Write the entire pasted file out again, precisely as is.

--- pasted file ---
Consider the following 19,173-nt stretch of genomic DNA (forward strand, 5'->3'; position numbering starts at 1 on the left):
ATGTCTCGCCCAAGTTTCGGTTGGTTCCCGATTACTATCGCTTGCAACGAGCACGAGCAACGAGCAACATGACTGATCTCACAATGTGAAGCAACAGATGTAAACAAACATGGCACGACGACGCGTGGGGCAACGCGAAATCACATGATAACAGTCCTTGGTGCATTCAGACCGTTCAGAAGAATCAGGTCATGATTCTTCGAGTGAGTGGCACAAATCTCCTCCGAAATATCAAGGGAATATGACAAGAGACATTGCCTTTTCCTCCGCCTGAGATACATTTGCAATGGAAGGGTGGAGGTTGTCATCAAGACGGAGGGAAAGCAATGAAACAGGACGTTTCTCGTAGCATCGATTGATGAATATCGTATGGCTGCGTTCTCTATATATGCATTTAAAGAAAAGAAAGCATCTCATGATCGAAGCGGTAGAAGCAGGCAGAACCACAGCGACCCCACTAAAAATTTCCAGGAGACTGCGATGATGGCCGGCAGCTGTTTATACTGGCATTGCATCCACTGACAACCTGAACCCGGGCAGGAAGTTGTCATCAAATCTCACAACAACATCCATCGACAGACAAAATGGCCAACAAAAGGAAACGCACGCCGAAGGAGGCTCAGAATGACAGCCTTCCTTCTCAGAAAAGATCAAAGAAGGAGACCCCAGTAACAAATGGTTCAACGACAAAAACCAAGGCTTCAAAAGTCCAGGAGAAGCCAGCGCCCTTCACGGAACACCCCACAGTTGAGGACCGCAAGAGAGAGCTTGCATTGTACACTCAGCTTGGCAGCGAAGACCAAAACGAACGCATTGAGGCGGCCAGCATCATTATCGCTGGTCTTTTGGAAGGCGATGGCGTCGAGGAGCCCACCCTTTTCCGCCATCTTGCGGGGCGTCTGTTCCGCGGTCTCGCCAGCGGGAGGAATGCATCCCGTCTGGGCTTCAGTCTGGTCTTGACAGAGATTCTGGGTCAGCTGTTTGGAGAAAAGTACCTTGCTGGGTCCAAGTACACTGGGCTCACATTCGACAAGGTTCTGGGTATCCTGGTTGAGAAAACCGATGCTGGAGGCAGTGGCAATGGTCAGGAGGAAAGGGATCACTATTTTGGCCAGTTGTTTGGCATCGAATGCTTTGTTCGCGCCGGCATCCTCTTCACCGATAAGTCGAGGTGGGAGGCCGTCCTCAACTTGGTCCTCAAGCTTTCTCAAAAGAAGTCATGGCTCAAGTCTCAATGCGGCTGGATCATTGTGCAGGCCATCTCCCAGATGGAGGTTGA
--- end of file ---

Consider the following 19,173-nt stretch of genomic DNA (forward strand, 5'->3'; position numbering starts at 1 on the left):
ATGTCTCGCCCAAGTTTCGGTTGGTTCCCGATTACTATCGCTTGCAACGAGCACGAGCAACGAGCAACATGACTGATCTCACAATGTGAAGCAACAGATGTAAACAAACATGGCACGACGACGCGTGGGGCAACGCGAAATCACATGATAACAGTCCTTGGTGCATTCAGACCGTTCAGAAGAATCAGGTCATGATTCTTCGAGTGAGTGGCACAAATCTCCTCCGAAATATCAAGGGAATATGACAAGAGACATTGCCTTTTCCTCCGCCTGAGATACATTTGCAATGGAAGGGTGGAGGTTGTCATCAAGACGGAGGGAAAGCAATGAAACAGGACGTTTCTCGTAGCATCGATTGATGAATATCGTATGGCTGCGTTCTCTATATATGCATTTAAAGAAAAGAAAGCATCTCATGATCGAAGCGGTAGAAGCAGGCAGAACCACAGCGACCCCACTAAAAATTTCCAGGAGACTGCGATGATGGCCGGCAGCTGTTTATACTGGCATTGCATCCACTGACAACCTGAACCCGGGCAGGAAGTTGTCATCAAATCTCACAACAACATCCATCGACAGACAAAATGGCCAACAAAAGGAAACGCACGCCGAAGGAGGCTCAGAATGACAGCCTTCCTTCTCAGAAAAGATCAAAGAAGGAGACCCCAGTAACAAATGGTTCAACGACAAAAACCAAGGCTTCAAAAGTCCAGGAGAAGCCAGCGCCCTTCACGGAACACCCCACAGTTGAGGACCGCAAGAGAGAGCTTGCATTGTACACTCAGCTTGGCAGCGAAGACCAAAACGAACGCATTGAGGCGGCCAGCATCATTATCGCTGGTCTTTTGGAAGGCGATGGCGTCGAGGAGCCCACCCTTTTCCGCCATCTTGCGGGGCGTCTGTTCCGCGGTCTCGCCAGCGGGAGGAATGCATCCCGTCTGGGCTTCAGTCTGGTCTTGACAGAGATTCTGGGTCAGCTGTTTGGAGAAAAGTACCTTGCTGGGTCCAAGTACACTGGGCTCACATTCGACAAGGTTCTGGGTATCCTGGTTGAGAAAACCGATGCTGGAGGCAGTGGCAATGGTCAGGAGGAAAGGGATCACTATTTTGGCCAGTTGTTTGGCATCGAATGCTTTGTTCGCGCCGGCATCCTCTTCACCGATAAGTCGAGGTGGGAGGCCGTCCTCAACTTGGTCCTCAAGCTTTCTCAAAAGAAGTCATGGCTCAAGTCTCAATGCGGCTGGATCATTGTGCAGGCCATCTCCCAGATGGAGGTTGA